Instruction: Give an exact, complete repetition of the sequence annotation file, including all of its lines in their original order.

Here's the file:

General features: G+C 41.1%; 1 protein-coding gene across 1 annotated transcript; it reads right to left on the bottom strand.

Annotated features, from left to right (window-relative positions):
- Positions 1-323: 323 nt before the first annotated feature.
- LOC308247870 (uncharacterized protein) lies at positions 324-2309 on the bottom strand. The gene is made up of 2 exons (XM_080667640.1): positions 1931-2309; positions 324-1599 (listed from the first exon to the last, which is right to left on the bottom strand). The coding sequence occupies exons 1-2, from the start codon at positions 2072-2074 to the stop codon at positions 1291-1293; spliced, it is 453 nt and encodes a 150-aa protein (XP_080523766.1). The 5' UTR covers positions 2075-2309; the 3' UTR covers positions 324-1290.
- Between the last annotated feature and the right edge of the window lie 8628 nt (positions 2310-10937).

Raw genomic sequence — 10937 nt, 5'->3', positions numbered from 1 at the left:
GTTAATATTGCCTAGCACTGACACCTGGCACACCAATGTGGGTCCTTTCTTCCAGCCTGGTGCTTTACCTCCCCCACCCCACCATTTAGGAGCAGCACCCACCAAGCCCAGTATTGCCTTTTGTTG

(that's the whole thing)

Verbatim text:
General features: G+C 41.1%; 1 protein-coding gene across 1 annotated transcript; it reads right to left on the bottom strand.

Annotated features, from left to right (window-relative positions):
- Positions 1-323: 323 nt before the first annotated feature.
- LOC308247870 (uncharacterized protein) lies at positions 324-2309 on the bottom strand. The gene is made up of 2 exons (XM_080667640.1): positions 1931-2309; positions 324-1599 (listed from the first exon to the last, which is right to left on the bottom strand). The coding sequence occupies exons 1-2, from the start codon at positions 2072-2074 to the stop codon at positions 1291-1293; spliced, it is 453 nt and encodes a 150-aa protein (XP_080523766.1). The 5' UTR covers positions 2075-2309; the 3' UTR covers positions 324-1290.
- Between the last annotated feature and the right edge of the window lie 8628 nt (positions 2310-10937).

Raw genomic sequence — 10937 nt, 5'->3', positions numbered from 1 at the left:
GTTAATATTGCCTAGCACTGACACCTGGCACACCAATGTGGGTCCTTTCTTCCAGCCTGGTGCTTTACCTCCCCCACCCCACCATTTAGGAGCAGCACCCACCAAGCCCAGTATTGCCTTTTGTTG